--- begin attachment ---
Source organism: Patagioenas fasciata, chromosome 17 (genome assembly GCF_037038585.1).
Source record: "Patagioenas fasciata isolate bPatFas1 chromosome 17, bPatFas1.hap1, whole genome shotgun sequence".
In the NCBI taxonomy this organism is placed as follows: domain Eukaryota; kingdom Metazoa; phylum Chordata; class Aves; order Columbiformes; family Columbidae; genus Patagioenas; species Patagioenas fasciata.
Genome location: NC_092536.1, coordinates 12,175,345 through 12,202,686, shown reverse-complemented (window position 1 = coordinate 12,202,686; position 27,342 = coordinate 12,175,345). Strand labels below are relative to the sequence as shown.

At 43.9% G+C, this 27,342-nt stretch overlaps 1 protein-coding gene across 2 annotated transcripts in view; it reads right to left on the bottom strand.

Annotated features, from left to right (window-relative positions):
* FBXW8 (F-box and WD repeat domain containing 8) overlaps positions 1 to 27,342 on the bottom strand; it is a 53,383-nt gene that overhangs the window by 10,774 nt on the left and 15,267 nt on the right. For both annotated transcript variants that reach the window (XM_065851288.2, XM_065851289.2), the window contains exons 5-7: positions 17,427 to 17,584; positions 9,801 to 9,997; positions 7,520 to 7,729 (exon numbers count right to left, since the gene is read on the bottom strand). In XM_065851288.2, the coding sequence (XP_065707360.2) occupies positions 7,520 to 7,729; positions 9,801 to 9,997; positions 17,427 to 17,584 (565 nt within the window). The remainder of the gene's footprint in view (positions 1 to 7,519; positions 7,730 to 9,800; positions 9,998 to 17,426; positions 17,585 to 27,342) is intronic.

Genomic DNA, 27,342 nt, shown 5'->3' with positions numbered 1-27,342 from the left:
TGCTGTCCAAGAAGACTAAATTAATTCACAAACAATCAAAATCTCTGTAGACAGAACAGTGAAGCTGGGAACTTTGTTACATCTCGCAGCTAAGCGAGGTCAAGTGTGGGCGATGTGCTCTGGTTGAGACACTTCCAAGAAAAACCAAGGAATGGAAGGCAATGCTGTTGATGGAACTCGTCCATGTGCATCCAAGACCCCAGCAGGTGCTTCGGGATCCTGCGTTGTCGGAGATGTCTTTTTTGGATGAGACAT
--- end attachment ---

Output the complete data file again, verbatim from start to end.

Source organism: Patagioenas fasciata, chromosome 17 (genome assembly GCF_037038585.1).
Source record: "Patagioenas fasciata isolate bPatFas1 chromosome 17, bPatFas1.hap1, whole genome shotgun sequence".
In the NCBI taxonomy this organism is placed as follows: domain Eukaryota; kingdom Metazoa; phylum Chordata; class Aves; order Columbiformes; family Columbidae; genus Patagioenas; species Patagioenas fasciata.
Genome location: NC_092536.1, coordinates 12,175,345 through 12,202,686, shown reverse-complemented (window position 1 = coordinate 12,202,686; position 27,342 = coordinate 12,175,345). Strand labels below are relative to the sequence as shown.

At 43.9% G+C, this 27,342-nt stretch overlaps 1 protein-coding gene across 2 annotated transcripts in view; it reads right to left on the bottom strand.

Annotated features, from left to right (window-relative positions):
* FBXW8 (F-box and WD repeat domain containing 8) overlaps positions 1 to 27,342 on the bottom strand; it is a 53,383-nt gene that overhangs the window by 10,774 nt on the left and 15,267 nt on the right. For both annotated transcript variants that reach the window (XM_065851288.2, XM_065851289.2), the window contains exons 5-7: positions 17,427 to 17,584; positions 9,801 to 9,997; positions 7,520 to 7,729 (exon numbers count right to left, since the gene is read on the bottom strand). In XM_065851288.2, the coding sequence (XP_065707360.2) occupies positions 7,520 to 7,729; positions 9,801 to 9,997; positions 17,427 to 17,584 (565 nt within the window). The remainder of the gene's footprint in view (positions 1 to 7,519; positions 7,730 to 9,800; positions 9,998 to 17,426; positions 17,585 to 27,342) is intronic.

Genomic DNA, 27,342 nt, shown 5'->3' with positions numbered 1-27,342 from the left:
TGCTGTCCAAGAAGACTAAATTAATTCACAAACAATCAAAATCTCTGTAGACAGAACAGTGAAGCTGGGAACTTTGTTACATCTCGCAGCTAAGCGAGGTCAAGTGTGGGCGATGTGCTCTGGTTGAGACACTTCCAAGAAAAACCAAGGAATGGAAGGCAATGCTGTTGATGGAACTCGTCCATGTGCATCCAAGACCCCAGCAGGTGCTTCGGGATCCTGCGTTGTCGGAGATGTCTTTTTTGGATGAGACAT